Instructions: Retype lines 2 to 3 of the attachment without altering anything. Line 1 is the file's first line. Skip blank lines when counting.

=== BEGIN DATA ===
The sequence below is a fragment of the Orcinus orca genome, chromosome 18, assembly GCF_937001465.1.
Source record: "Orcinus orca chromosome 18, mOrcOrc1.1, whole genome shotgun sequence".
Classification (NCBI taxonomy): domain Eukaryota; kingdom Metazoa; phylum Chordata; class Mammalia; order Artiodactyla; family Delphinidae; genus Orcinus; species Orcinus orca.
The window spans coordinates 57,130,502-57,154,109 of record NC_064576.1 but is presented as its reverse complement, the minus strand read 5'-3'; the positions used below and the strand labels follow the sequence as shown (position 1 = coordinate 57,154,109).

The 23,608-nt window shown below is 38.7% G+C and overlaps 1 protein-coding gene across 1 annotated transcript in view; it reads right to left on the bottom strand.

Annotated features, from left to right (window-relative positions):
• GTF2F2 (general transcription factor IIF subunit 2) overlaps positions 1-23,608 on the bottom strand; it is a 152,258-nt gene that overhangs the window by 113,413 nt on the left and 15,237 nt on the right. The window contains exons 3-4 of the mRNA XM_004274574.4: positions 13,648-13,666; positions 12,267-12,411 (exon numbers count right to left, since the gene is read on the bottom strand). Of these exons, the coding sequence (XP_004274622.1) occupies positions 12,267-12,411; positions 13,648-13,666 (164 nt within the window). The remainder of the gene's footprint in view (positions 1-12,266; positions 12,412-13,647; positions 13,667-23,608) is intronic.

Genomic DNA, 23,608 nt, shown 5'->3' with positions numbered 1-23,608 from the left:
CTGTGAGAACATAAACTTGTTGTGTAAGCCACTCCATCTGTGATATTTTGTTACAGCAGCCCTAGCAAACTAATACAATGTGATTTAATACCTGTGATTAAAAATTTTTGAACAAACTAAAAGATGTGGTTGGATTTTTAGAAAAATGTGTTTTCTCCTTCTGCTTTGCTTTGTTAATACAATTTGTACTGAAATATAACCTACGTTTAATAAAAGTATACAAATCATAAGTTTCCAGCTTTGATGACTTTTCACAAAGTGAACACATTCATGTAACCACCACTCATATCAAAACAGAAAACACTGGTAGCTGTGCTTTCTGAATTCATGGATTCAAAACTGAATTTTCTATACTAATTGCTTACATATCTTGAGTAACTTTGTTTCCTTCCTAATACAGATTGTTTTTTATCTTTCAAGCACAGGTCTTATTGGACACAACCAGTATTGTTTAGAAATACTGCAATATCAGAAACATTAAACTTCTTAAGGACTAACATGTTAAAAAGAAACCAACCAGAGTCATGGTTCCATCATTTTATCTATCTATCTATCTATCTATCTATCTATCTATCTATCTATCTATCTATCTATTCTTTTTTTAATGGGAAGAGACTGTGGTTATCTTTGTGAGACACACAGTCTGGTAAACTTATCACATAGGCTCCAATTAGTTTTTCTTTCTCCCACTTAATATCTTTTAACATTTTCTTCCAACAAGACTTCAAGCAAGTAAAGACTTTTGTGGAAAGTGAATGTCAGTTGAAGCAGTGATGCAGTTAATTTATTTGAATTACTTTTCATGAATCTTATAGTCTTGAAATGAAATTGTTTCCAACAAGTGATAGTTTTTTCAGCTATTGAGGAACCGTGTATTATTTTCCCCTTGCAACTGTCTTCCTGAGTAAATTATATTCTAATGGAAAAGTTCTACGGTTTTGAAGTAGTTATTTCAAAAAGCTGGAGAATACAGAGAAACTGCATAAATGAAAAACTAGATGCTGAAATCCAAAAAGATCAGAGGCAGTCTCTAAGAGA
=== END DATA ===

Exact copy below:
Source record: "Orcinus orca chromosome 18, mOrcOrc1.1, whole genome shotgun sequence".
Classification (NCBI taxonomy): domain Eukaryota; kingdom Metazoa; phylum Chordata; class Mammalia; order Artiodactyla; family Delphinidae; genus Orcinus; species Orcinus orca.